When I started this column in 2005, I truly believed the tenets of executive career management were unchanging. But in this new economic climate of fear, uncertainty and doubt, when the supply of qualified IT leaders has suddenly outstripped the demand, I realize that I was mistaken. For all of you who are on the market (or would like to stay off it) I offer an updated career management primer.
Hold onto your job. I got a call from a CIO whose company merged IT and ops and the ops guy got the gig. The CIO now found himself on the market and wondered why he was not chosen to lead the new organization. The answer is simple: He didn't demonstrate the same level of leadership as the other guy. CEOs are scrutinizing their executive ranks to choose the team that will get them through the next year. Simply doing your job and "knowing the business" is no longer enough. You must align yourself to the pressures of your business as the CEO understands them, be proactive in offering solutions, and step up your leadership game. "Challenging times are when executives can really demonstrate their ability to lead," says Exelon CIO Dan Hill. "Long ago, I discovered that most of the professional success I experienced came after a period of pain."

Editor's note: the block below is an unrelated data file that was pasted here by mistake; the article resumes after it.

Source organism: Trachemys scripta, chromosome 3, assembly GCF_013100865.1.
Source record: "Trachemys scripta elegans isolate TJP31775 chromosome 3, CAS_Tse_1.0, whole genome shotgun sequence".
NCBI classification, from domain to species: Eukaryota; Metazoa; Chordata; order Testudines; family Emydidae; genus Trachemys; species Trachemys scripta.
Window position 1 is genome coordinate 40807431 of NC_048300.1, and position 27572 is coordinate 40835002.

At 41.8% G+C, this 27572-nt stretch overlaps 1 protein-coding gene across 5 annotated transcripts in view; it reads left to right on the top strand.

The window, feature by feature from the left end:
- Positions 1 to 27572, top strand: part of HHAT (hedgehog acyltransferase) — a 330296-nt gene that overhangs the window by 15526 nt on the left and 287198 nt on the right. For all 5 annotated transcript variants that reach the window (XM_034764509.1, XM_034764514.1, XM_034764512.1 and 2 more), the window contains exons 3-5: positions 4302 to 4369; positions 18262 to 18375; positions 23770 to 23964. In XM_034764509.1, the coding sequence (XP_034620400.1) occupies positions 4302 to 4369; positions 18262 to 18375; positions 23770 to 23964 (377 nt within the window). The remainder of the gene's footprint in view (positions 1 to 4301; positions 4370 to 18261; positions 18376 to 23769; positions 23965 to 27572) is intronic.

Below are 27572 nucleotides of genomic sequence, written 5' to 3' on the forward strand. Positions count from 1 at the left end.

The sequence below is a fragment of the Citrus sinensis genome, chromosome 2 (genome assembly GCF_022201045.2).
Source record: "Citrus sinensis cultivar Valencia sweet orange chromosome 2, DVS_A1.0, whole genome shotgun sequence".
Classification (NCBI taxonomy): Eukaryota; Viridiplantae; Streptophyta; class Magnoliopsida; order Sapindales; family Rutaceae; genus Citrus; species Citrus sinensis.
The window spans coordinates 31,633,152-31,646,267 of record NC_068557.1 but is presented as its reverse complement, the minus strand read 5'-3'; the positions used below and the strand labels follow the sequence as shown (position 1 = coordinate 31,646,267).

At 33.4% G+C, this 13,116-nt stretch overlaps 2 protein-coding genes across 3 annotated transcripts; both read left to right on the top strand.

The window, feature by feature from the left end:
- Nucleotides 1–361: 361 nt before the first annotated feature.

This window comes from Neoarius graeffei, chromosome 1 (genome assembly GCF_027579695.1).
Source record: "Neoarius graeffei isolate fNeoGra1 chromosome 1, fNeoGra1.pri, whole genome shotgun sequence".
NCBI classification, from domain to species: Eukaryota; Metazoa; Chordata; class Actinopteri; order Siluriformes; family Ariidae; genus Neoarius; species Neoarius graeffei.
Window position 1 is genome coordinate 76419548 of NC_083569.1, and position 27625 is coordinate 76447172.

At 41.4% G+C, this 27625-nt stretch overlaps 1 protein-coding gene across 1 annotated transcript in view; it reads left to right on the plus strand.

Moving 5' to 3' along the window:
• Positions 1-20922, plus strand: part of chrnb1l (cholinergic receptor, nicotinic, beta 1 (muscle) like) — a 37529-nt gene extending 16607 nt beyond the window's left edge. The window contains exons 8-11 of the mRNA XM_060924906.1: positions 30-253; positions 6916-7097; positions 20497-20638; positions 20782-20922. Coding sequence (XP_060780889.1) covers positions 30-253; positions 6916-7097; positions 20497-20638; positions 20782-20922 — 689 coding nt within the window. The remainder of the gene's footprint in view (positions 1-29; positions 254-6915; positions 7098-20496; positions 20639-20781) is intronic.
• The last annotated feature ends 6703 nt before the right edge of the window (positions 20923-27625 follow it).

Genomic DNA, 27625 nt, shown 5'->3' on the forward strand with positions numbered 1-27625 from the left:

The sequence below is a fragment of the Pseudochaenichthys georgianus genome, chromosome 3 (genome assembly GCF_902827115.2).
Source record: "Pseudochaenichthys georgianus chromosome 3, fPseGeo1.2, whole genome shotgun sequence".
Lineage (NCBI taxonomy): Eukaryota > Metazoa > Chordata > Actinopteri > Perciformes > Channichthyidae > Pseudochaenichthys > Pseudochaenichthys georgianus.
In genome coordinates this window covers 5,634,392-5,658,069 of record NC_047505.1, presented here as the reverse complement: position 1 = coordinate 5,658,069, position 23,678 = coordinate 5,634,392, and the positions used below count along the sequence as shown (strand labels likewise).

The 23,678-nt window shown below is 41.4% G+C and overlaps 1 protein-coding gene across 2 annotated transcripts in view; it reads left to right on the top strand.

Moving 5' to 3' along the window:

Manage your expectations. I just placed a VP of global applications in a great company. With a baby on the way, the candidate needed the job but was a little disappointed: He really wanted to be a CIO. In talking with him, I was reminded of a resume trend that I call "the 2000 blip," where an executive with a fantastic career joins a dotcom and then after the company goes bust, spends a year getting back on the corporate ladder. A decade from now, what will '09 look like on most corporate resumes? Will CIOs make lateral moves or downgrade into VP positions? Adjusting your definition of a successful career in this economy may help you make smarter choices.
Stay close to your industry. In better times, I encouraged CIOs who wanted to switch industries to select their target companies and network their way into those roles. "Technology transcends industries," I used to say. Now, with CEOs sweating every hire, CIOs on the hunt need to walk, talk and smell like an industry insider. "Stay within your core industry, but define it broadly," suggests Jeff Campbell, who recently retired as CIO of BNSF Railway. "This would not be a good time for someone like me, who has been in transportation and logistics my whole life, to transition to Mary Kay Cosmetics. But I could make an effective argument that my railroad experience translates well to telecom, airlines and oil and gas."
Become a consultant. A growing group of companies are deciding not to replace their outgoing CIOs. Instead, they are giving IT ops to a capable director and then bringing in consultants for strategy and crisis management. If you've ever considered a career in consulting, now is a great time to give it a shot.